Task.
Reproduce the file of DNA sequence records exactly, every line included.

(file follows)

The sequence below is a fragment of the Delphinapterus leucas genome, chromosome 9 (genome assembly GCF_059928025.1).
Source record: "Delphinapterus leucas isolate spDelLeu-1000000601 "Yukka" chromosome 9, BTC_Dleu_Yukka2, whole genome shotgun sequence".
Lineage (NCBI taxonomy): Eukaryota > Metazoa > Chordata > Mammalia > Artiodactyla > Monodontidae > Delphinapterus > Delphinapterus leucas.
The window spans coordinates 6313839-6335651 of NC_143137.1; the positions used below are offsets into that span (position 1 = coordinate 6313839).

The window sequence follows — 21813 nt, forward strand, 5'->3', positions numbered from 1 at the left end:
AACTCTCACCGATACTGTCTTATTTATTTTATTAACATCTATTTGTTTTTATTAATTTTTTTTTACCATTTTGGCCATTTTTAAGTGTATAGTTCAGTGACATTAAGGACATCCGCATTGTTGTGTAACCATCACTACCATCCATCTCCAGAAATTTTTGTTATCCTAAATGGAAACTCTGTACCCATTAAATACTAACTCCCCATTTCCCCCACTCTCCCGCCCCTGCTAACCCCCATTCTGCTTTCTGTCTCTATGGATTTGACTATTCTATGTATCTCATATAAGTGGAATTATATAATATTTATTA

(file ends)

The sequence below is a fragment of the Delphinapterus leucas genome, chromosome 9 (genome assembly GCF_059928025.1).
Source record: "Delphinapterus leucas isolate spDelLeu-1000000601 "Yukka" chromosome 9, BTC_Dleu_Yukka2, whole genome shotgun sequence".
Lineage (NCBI taxonomy): Eukaryota > Metazoa > Chordata > Mammalia > Artiodactyla > Monodontidae > Delphinapterus > Delphinapterus leucas.
The window spans coordinates 6313839-6335651 of NC_143137.1; the positions used below are offsets into that span (position 1 = coordinate 6313839).

The window sequence follows — 21813 nt, forward strand, 5'->3', positions numbered from 1 at the left end:
AACTCTCACCGATACTGTCTTATTTATTTTATTAACATCTATTTGTTTTTATTAATTTTTTTTTACCATTTTGGCCATTTTTAAGTGTATAGTTCAGTGACATTAAGGACATCCGCATTGTTGTGTAACCATCACTACCATCCATCTCCAGAAATTTTTGTTATCCTAAATGGAAACTCTGTACCCATTAAATACTAACTCCCCATTTCCCCCACTCTCCCGCCCCTGCTAACCCCCATTCTGCTTTCTGTCTCTATGGATTTGACTATTCTATGTATCTCATATAAGTGGAATTATATAATATTTATTA